18th June 2021

Lamb prices remain firm despite increasing volumes of new season lambs arriving on the market

Across most of Europe the volume of prime new season lambs reaching the market climbs steeply during June and market prices decline to reflect the increased supply.  This year is no exception, Scottish auction markets for example have seen the volume of lambs sold each week increase almost threefold over the past month. This is according to the latest market commentary from Quality Meat Scotland (QMS).

Stuart Ashworth, QMS Chief Economist, observed that although both Scottish and GB auction markets have grown in volume, they are not matching the same throughput handled in June 2020.

“This tighter supply has helped to limit the slide in prices in early June but the current week shows a rapid downward movement in farmgate prices in Scotland as auction sales moved ahead of last year’s level for the first time,” said Mr Ashworth.

Prices in other major EU sheepmeat producing countries had drifted lower by 4-5% between mid May and the second week of June, while GB prices expressed in Euro had remained broadly unchanged.

Nevertheless, despite sliding over the past few week’s prices in the major sheepmeat producing countries of Europe, with the exception of Italy, remain higher than last year. The market is particularly firm in Ireland and Great Britain where for the week ending 12 June prices were respectively 33% and 40% higher than the same week last year in Euro. 

“The fall in provisional Scottish price for the current week would still leave the current price some 38% higher than a year ago with more recent sales this week 33% higher than the same day last year. 

“A more modest 10% increase on last year in France has resulted in an exceptional situation where both Irish and GB farmgate prices are higher than in France.  Equally, the similarity of price with France would suggest that export activity is not the main driver of the GB price in the short term,” said Mr Ashworth.

New Zealand prime lamb prices which had been tracking the five-year average, and well below last year’s levels for most of their current lamb crop year, have climbed steeply above year earlier levels during April. Prices continued to climb and currently stand 13-15% higher than last year in local currency and sterling.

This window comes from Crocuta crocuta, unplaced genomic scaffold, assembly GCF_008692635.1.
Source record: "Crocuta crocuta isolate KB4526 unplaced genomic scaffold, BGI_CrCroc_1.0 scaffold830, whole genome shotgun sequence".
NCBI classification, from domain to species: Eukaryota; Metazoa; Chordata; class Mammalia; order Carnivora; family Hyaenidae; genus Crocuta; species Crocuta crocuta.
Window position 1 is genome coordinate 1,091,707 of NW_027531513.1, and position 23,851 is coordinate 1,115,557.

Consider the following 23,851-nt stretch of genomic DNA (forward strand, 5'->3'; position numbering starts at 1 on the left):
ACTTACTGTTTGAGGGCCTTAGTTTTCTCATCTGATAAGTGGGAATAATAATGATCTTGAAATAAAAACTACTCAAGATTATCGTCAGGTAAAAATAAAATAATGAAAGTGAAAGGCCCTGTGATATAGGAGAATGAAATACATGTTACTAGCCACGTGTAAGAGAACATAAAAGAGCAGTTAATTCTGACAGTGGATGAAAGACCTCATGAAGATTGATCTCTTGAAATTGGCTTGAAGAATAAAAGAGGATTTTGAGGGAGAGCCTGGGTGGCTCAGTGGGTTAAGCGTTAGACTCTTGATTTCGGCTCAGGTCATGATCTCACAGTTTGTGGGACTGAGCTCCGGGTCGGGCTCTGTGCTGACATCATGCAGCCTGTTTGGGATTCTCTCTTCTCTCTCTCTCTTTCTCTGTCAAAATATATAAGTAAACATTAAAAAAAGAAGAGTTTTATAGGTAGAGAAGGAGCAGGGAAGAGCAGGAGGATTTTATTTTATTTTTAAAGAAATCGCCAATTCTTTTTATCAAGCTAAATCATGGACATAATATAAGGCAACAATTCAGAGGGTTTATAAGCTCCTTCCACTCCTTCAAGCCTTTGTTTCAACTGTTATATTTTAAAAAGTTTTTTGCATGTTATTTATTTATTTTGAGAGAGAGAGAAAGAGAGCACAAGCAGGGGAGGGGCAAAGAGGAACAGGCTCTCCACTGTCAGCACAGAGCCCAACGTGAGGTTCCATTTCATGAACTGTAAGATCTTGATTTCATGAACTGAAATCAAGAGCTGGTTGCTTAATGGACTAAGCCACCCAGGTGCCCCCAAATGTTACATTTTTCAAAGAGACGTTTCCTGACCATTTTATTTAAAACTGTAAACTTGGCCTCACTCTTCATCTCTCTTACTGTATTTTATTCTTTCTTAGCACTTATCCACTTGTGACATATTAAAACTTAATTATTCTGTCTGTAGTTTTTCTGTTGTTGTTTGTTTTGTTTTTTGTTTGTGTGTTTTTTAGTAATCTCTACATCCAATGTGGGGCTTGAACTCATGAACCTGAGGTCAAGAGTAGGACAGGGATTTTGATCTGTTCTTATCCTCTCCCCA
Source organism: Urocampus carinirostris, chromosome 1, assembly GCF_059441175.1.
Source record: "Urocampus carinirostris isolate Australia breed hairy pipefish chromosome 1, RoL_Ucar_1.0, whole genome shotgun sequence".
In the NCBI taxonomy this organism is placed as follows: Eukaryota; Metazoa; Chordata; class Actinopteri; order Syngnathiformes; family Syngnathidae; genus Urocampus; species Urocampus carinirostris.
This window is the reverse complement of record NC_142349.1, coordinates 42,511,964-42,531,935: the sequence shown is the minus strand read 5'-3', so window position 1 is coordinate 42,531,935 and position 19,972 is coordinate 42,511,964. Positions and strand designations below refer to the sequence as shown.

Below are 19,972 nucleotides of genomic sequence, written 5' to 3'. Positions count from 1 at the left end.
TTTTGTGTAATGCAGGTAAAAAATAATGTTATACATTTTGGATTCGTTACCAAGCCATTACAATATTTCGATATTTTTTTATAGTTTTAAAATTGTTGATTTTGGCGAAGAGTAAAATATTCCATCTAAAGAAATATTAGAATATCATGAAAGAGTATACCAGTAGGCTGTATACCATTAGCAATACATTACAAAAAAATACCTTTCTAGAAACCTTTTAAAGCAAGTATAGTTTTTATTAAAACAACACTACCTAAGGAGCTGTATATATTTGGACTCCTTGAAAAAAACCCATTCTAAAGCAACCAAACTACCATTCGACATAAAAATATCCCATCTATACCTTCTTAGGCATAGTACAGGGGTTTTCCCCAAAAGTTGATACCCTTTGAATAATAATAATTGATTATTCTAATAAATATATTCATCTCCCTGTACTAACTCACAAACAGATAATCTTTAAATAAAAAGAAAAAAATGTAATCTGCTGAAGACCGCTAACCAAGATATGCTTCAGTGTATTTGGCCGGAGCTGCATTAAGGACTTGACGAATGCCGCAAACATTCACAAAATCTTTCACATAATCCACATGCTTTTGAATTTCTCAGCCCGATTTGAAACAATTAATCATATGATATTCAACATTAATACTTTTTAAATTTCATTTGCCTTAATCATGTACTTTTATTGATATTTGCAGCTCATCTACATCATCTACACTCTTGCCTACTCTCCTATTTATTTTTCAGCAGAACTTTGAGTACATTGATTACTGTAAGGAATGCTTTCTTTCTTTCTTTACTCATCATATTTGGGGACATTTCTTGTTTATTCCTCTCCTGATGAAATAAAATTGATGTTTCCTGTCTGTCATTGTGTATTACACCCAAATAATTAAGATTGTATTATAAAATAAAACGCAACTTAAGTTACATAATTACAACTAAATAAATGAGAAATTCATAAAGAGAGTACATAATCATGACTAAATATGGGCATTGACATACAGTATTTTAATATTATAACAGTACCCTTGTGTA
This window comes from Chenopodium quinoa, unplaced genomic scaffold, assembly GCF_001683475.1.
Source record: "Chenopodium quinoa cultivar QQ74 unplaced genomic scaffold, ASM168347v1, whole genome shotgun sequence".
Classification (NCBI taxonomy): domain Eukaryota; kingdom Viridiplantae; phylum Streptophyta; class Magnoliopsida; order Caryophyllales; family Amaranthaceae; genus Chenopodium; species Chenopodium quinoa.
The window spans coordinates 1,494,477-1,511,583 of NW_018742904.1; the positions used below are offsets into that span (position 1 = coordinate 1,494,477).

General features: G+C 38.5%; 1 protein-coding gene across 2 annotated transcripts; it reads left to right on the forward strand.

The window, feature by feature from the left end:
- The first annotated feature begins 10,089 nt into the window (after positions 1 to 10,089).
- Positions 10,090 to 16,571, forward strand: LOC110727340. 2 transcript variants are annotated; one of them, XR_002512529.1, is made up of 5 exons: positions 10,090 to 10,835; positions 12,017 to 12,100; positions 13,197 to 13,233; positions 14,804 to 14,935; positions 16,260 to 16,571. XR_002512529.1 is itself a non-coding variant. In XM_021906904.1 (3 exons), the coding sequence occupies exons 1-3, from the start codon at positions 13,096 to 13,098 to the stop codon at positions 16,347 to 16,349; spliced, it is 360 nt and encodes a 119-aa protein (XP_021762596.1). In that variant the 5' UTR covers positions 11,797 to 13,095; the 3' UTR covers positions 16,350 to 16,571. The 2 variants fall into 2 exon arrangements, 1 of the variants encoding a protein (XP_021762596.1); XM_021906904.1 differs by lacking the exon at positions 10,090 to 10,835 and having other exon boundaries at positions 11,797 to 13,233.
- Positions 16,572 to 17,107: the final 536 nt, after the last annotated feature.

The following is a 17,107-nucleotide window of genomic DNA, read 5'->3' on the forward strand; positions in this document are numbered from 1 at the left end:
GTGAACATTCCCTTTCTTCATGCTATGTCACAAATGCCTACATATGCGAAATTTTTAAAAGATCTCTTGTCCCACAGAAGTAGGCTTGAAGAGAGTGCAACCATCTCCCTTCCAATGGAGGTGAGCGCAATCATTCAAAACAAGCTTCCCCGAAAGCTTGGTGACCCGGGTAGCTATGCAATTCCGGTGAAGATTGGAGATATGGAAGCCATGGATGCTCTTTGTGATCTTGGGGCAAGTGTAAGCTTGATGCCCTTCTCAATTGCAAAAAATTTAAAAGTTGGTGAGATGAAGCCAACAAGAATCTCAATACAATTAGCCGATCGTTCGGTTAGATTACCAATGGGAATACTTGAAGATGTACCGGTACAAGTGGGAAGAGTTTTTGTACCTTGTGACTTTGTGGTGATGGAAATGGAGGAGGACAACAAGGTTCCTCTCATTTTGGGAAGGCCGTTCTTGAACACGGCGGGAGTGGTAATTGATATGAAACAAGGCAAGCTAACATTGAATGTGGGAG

“New Zealand lamb slaughterings, between October and April, were higher than year earlier levels. With Beef + Lamb New Zealand, the country’s red meat levy body, expecting a lower export kill in 2020-21 than 2019-20, it is likely that some of the strength in New Zealand is due to lower year on year slaughterings in recent weeks.  Firm demand in China and Pacific Rim countries will also be supporting New Zealand prices.  Despite a shortage of shipping containers Beef + Lamb New Zealand report growth of 5% in exports during February, March and April, but not to Europe,” said Mr Ashworth.

In contrast Australian prime lamb producers are receiving prices around 10% lower than this time last year, although by historic standards they remain firm, despite slaughterings being reduced as farmers continue to rebuild flocks after the heavy slaughterings of breeding stock due to drought conditions of 2018 and into 2019.

“Meat and Livestock Australia expect the Australian sheep flock to grow by more than 15% over the next couple of years leading to a growth of 20 to 25% in export volumes of sheepmeat. 

“Average Australian lamb carcase weights, reported by Meat and livestock Australia to be approaching 24 kg are much higher than in New Zealand and the UK where the average carcase weight is 20 kg. This would make Austalian carcases less attractive to the UK and European market.  Having access to a market does not necessarily mean that you can easily supply that market,” concluded Mr Ashworth.

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